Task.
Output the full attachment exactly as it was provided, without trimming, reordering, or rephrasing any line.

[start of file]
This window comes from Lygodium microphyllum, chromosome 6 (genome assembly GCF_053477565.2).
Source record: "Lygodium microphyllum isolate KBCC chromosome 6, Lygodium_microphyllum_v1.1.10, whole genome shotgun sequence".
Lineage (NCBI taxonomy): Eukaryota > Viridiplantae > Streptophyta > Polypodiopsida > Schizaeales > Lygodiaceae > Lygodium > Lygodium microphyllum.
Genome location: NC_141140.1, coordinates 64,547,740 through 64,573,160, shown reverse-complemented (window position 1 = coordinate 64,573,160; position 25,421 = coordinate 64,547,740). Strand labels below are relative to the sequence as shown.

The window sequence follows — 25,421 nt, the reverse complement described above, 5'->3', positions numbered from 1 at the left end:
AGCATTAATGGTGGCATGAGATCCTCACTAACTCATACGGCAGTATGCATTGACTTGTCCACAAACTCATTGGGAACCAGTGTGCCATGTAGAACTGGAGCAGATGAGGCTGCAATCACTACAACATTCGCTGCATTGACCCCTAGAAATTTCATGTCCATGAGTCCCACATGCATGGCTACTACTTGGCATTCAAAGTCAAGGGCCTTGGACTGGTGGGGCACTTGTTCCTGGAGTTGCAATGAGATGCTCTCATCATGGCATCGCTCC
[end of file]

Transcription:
This window comes from Lygodium microphyllum, chromosome 6 (genome assembly GCF_053477565.2).
Source record: "Lygodium microphyllum isolate KBCC chromosome 6, Lygodium_microphyllum_v1.1.10, whole genome shotgun sequence".
Lineage (NCBI taxonomy): Eukaryota > Viridiplantae > Streptophyta > Polypodiopsida > Schizaeales > Lygodiaceae > Lygodium > Lygodium microphyllum.
Genome location: NC_141140.1, coordinates 64,547,740 through 64,573,160, shown reverse-complemented (window position 1 = coordinate 64,573,160; position 25,421 = coordinate 64,547,740). Strand labels below are relative to the sequence as shown.

The window sequence follows — 25,421 nt, the reverse complement described above, 5'->3', positions numbered from 1 at the left end:
AGCATTAATGGTGGCATGAGATCCTCACTAACTCATACGGCAGTATGCATTGACTTGTCCACAAACTCATTGGGAACCAGTGTGCCATGTAGAACTGGAGCAGATGAGGCTGCAATCACTACAACATTCGCTGCATTGACCCCTAGAAATTTCATGTCCATGAGTCCCACATGCATGGCTACTACTTGGCATTCAAAGTCAAGGGCCTTGGACTGGTGGGGCACTTGTTCCTGGAGTTGCAATGAGATGCTCTCATCATGGCATCGCTCC